Why Young People in Africa Should Develop a Strong Reading Habit
The word book is short but can help you reach greater heights than you can really imagine.
When we write, we can read and when we read we have hope and with hope, anything is possible. I have come to learn that an act that most of us think of as being hectic and useless is actually very important. As we search for treasure in this world, we should never forget that one of the surest places to find it is between the covers of books. If we want to be successful in life, we should then embark on our faithful companion – books. This companion will always help us and will sometimes delight us. She will never desert us and will make us smarter and wiser every day we spend with her.
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Indeed, one Ugandan journalist succinctly summed up the importance of reading when she related the following words: “If you seek a happy and interesting life, one of depth, meaning and accomplishment, you must read books.”
I am going to share an observation from the recently concluded general elections in Uganda that I will never forget. I had been seeing it for a while but last year it broke through to me in a new way. I saw something especially among politicians and journalists – two professionals from which excellent work is now more crucial to our country than ever. These young reporters and candidates for office are college graduates, they are in their 20s, 30s and early 40s. They are bright and ambitious and work hard. But it became clear that they had received most of what they know about history through screens. They have seen the movie but not the book. They have heard the sound bite but do not read the details. They read headlines on television and turn to another channel for more headlines.
Their understanding of history is therefore superficial. Here is the problem. If those trying to make history have only a shallow sense of history, they will not be able to make anything good. Reading books forces you to imagine, question, ponder, reflect, and connect one historical event with another. In addition to that, it provides deeper understanding of political figures and events of world and life itself. Watching a movie about Vanvicker shows you drama. Reading history of it presents you with dilemma.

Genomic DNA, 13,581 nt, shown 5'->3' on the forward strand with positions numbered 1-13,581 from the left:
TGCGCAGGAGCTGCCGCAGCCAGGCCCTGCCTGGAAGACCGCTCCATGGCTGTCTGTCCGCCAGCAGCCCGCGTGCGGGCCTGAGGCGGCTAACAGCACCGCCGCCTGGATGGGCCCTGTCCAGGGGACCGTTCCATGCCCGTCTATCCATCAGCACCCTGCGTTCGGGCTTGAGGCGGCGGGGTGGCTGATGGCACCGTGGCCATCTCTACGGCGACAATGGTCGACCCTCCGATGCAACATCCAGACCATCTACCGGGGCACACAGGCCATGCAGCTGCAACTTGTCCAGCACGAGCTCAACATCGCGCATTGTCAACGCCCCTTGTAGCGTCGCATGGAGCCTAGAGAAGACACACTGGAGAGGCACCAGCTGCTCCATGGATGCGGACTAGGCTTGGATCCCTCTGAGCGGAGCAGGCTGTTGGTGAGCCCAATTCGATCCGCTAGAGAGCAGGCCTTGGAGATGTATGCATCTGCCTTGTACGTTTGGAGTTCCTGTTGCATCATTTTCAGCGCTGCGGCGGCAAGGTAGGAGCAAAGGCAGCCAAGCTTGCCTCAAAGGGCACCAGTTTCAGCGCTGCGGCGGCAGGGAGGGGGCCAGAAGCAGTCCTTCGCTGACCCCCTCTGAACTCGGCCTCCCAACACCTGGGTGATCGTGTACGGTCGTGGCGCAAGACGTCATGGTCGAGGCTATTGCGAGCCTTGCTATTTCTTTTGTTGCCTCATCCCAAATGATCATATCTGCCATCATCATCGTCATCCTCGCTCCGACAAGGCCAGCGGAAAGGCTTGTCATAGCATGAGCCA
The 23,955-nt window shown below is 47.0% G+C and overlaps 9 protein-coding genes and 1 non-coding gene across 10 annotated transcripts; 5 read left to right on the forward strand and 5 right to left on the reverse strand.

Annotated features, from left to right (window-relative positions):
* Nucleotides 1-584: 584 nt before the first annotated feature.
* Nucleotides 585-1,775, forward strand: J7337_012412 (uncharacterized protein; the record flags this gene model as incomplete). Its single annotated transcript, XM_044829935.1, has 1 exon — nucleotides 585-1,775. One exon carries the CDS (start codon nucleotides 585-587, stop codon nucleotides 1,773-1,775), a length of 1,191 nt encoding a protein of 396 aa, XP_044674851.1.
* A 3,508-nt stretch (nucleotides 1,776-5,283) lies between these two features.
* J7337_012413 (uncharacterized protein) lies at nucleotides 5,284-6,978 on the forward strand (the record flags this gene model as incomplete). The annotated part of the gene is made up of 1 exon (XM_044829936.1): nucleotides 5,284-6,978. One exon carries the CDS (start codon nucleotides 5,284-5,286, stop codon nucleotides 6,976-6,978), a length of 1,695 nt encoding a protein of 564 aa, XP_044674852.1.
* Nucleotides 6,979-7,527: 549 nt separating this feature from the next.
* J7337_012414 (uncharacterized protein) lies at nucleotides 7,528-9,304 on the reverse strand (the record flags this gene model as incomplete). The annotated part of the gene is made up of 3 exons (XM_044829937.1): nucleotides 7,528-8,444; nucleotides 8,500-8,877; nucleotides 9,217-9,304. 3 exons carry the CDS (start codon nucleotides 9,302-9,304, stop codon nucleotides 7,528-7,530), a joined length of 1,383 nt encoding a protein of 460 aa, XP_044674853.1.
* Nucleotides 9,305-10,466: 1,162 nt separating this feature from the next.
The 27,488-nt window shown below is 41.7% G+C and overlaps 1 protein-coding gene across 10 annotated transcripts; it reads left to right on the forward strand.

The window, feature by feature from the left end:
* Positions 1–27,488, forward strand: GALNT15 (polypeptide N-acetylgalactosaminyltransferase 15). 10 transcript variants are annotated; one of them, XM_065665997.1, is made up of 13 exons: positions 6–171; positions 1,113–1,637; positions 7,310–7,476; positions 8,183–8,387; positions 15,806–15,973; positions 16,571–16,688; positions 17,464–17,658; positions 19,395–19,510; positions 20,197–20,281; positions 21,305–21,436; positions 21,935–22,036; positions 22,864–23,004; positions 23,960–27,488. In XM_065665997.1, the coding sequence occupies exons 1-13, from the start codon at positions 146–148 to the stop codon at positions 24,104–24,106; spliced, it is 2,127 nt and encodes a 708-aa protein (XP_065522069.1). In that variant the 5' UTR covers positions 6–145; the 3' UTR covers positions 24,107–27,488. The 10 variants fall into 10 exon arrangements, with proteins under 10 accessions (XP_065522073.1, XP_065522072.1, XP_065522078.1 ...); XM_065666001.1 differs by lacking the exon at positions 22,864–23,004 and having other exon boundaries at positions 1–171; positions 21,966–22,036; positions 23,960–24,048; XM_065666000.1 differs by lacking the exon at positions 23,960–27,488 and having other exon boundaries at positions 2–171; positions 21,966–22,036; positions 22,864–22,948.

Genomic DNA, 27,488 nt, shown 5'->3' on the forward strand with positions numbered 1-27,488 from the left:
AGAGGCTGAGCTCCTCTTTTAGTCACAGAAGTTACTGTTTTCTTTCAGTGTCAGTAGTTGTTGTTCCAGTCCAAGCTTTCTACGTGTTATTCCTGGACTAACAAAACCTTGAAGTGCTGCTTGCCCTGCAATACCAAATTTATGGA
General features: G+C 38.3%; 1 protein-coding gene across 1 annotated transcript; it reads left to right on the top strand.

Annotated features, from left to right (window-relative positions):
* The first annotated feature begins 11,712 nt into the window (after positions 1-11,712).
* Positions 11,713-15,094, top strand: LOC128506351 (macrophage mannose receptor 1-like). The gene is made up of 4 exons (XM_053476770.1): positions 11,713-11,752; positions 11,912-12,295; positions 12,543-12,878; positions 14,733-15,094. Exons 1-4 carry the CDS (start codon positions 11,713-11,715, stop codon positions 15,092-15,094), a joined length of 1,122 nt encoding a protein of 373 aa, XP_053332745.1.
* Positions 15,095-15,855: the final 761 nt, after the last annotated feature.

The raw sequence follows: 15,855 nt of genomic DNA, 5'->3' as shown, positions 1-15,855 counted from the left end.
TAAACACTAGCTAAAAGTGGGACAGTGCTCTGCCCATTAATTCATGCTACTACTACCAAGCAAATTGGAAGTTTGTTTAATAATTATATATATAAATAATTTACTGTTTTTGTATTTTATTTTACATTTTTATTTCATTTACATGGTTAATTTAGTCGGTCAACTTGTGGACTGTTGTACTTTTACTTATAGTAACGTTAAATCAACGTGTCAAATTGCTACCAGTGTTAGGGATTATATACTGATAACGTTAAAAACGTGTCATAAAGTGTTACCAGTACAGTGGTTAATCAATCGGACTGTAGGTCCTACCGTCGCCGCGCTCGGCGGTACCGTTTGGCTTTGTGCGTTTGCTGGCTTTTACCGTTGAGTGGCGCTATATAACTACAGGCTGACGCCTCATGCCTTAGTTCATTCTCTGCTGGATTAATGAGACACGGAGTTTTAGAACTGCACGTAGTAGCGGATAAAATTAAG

The book forces you to imagine the sound, cold, tone and tension, the logic of events. It makes your brain do work. But oddly, it is work the brain wants to do. A movie or a documentary is received passively. You sit back, see and hear. Books demand more and reward more. When you read them, your knowledge base deepens and expands. In time, that deepening comes to inform your own work. Sometimes in ways of which you are not fully conscious. You become smarter and deeper. That happens with books.
Therefore, my fellow Africans, let us embrace the reading culture. Teachers should advise learners to spend more time interacting with books. The word book is short but can help you reach greater heights than you can really imagine. Together we can create a positive change in our communities. Read a word each day and change someone’s life.
This post first appeared on TheAfricanexponent